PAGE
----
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April 6, 2023

GQ’s Will Welch on brand’s post-pandemic global transformation plan

GQ global editorial director Will Welch on the journey to the first GQ issue fully shared between 20 markets.

By Charlotte Tobitt

The global content strategy introduced at GQ in 2021 has taken hold of the idea that “every story is local, but it can resonate globally”.

GQ’s global editorial director Will Welch told Press Gazette’s Future of Media Explained podcast how the new collaboration between the male style brand’s teams in 20 markets worldwide has evolved to lead to the April creativity issue.

The issue marks the first time in which every edition of GQ has published the same magazine cover to cover.

It is accompanied by the inaugural Global Creativity Awards, a black tie gala being held in New York on Thursday (6 April), which celebrates nine winners, four of whom feature on the magazine cover, deemed to be “true multidisciplinary, multi-platform, highly collaborative creators”. The four cover stars are: Apple chief executive Tim Cook, actor and musician Donald Glover, fashion designer Yohji Yamamoto and Korean model and actress Hoyeon.

Welch said of that project that he hoped it would eventually grow to be as big as GQ’s flagship Men of the Year content and event brand.

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He said the choices of the Global Creativity winners were significant because “we needed the totality of the list to truly be global. I think a lot of times in our world, brands will announce things like this but it kind of becomes just the ‘SOS’ – the same old stuff repackaged. And we wanted to make sure that we were really honouring this concept.

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“If we’re going to call it the Global Creativity Awards, it’s going to be truly global and we’re really going to focus on this specific type of creator that we think is really driving culture.”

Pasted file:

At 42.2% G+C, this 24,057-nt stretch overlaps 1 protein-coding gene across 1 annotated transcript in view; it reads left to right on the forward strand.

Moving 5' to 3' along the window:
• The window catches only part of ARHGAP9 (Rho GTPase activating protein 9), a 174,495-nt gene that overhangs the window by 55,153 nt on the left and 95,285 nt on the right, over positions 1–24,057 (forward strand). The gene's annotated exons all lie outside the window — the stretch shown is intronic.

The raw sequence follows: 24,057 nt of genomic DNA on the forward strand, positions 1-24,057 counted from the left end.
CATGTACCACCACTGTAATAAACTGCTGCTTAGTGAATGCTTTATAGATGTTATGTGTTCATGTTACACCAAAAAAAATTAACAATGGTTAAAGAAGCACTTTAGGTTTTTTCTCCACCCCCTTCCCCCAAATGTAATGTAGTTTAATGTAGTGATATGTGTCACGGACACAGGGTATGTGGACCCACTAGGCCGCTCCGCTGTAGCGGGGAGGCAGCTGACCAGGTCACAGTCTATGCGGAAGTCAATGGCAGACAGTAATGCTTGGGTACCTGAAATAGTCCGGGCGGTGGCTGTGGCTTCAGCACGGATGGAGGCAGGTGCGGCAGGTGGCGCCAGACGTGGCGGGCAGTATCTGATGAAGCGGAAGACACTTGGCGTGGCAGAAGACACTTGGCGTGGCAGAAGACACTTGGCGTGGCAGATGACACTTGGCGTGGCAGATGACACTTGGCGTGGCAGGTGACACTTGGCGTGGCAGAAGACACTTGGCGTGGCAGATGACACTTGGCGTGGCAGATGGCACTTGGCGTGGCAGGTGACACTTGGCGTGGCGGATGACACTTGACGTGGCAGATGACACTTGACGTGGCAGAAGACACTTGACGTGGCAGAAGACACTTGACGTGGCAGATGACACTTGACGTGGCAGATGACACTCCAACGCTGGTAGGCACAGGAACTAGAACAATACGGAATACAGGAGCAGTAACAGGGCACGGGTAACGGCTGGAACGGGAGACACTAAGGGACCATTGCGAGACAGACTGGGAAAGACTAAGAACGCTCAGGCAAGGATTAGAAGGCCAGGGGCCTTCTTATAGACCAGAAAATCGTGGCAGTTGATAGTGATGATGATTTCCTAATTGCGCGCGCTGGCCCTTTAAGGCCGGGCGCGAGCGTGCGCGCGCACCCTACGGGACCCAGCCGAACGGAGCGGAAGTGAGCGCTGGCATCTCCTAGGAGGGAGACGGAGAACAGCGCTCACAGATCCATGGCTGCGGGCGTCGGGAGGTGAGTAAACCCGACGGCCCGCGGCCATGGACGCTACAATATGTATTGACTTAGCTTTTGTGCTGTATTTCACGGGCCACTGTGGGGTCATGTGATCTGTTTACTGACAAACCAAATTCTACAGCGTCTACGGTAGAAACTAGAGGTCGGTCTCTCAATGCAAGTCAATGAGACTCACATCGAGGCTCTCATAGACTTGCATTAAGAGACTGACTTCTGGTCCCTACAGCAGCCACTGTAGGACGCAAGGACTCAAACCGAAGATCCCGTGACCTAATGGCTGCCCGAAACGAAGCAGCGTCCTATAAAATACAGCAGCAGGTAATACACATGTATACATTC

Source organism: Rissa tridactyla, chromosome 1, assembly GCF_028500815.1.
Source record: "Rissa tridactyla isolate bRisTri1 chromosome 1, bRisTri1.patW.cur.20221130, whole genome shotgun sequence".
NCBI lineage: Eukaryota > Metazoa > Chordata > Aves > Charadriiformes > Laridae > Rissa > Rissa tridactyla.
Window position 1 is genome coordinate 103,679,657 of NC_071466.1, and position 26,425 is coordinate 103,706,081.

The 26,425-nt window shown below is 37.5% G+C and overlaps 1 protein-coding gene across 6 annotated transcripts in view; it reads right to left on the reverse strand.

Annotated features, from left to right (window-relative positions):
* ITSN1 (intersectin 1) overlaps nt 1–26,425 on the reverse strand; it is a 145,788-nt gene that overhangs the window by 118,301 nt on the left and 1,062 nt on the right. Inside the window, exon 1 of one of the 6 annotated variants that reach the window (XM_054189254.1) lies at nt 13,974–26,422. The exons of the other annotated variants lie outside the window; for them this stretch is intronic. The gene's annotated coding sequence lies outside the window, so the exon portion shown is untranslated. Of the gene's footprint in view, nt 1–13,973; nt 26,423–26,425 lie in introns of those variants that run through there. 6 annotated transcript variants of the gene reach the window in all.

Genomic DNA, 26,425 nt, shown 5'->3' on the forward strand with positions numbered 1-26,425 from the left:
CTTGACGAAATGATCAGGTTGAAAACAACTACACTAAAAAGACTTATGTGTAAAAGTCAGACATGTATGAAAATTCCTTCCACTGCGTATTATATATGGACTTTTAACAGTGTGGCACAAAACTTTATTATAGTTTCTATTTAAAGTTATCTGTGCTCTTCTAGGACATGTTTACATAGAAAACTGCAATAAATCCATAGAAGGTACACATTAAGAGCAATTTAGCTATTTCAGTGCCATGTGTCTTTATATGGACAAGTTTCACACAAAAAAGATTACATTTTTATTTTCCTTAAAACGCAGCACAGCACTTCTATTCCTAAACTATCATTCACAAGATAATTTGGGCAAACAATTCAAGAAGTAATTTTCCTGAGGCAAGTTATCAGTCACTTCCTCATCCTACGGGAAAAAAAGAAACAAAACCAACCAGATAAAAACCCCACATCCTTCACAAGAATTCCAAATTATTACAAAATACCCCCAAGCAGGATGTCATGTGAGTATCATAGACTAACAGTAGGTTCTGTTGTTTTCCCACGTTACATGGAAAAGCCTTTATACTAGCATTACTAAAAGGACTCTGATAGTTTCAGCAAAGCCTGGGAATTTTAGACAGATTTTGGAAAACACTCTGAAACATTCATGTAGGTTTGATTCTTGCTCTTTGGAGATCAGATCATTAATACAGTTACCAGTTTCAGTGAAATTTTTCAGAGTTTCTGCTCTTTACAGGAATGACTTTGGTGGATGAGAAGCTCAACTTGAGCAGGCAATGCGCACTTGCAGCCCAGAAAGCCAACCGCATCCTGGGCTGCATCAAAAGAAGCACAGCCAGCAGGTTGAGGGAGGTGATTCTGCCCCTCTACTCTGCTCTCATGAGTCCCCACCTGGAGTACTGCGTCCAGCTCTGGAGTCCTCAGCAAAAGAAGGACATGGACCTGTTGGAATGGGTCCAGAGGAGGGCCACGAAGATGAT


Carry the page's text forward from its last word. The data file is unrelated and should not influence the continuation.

GQ global creativity issue covers
GQ global creativity issue covers

The journey to this point began within the first year of the Covid-19 pandemic when Conde Nast realised the tools people were using to work at home, such as the growth in Zoom meetings, meant its teams could collaborate globally in a way they never had before. Previously its editorial teams across one brand frequently worked in silos and ended up competing for talent and stories.

Welch said every GQ around the world now works as one team, both in editorial and on the business side, but the “most important foundation” was ensuring a “shared vision” around what GQ stands for and who its audience is.

The publisher made the changes at GQ, Vogue, Conde Nast Traveller, Wired and Architectural Digest. At GQ that meant the appointment of a global leadership committee, with some existing editors leaving – including long-time British GQ editor Dylan Jones – and the appointment of others into bigger roles.

Welch, who has worked at GQ since 2007, took on the global editorial director job alongside his existing role as editor-in-chief at GQ in the US, while GQ Middle East editor-in-chief Adam Baidawi became his deputy based in London.

The leadership committee talks about big new ideas like the Global Creativity Awards, shares editorial best practice and discusses what stories to syndicate between them that have been a hit with certain audiences – a conversation that could begin with an editor highlighting a piece or by them looking at their shared audience data dashboards.

Before the changes, Welch said, each edition of GQ – some wholly owned and others licensed out – was “marching to the beat of their own drummer”.

“I think there was an era where that was really valid and made sense, but the world has changed a lot, God knows the media business has changed enormously, and we felt like it was time to update our strategy and to really take hold of what I saw as a sort of latent superpower that we weren’t tapping into, that we weren’t using, that we weren’t organised to seize and apply,” he said.

“So what we did in 2021 was we underwent a global transformation and what we built was a true GQ global network.”

Welch added: “The other thing that’s really important to understand as a global media brand is that every story is local. There’s no such thing as a global story – the world itself does not birth an interesting story, whether it’s a celebrity that we’re covering or an incredible long-form yarn that we’re reporting out. All of it happens someplace super specific.

“So every story is local and through this global leadership committee, we’re able to raise ideas that come from all around the world, analyse them and also talk about big projects that we’re going to embark on together. So what does it mean for this longstanding tentpole programme of GQ’s Men of the Year? What does it look like in the global era?”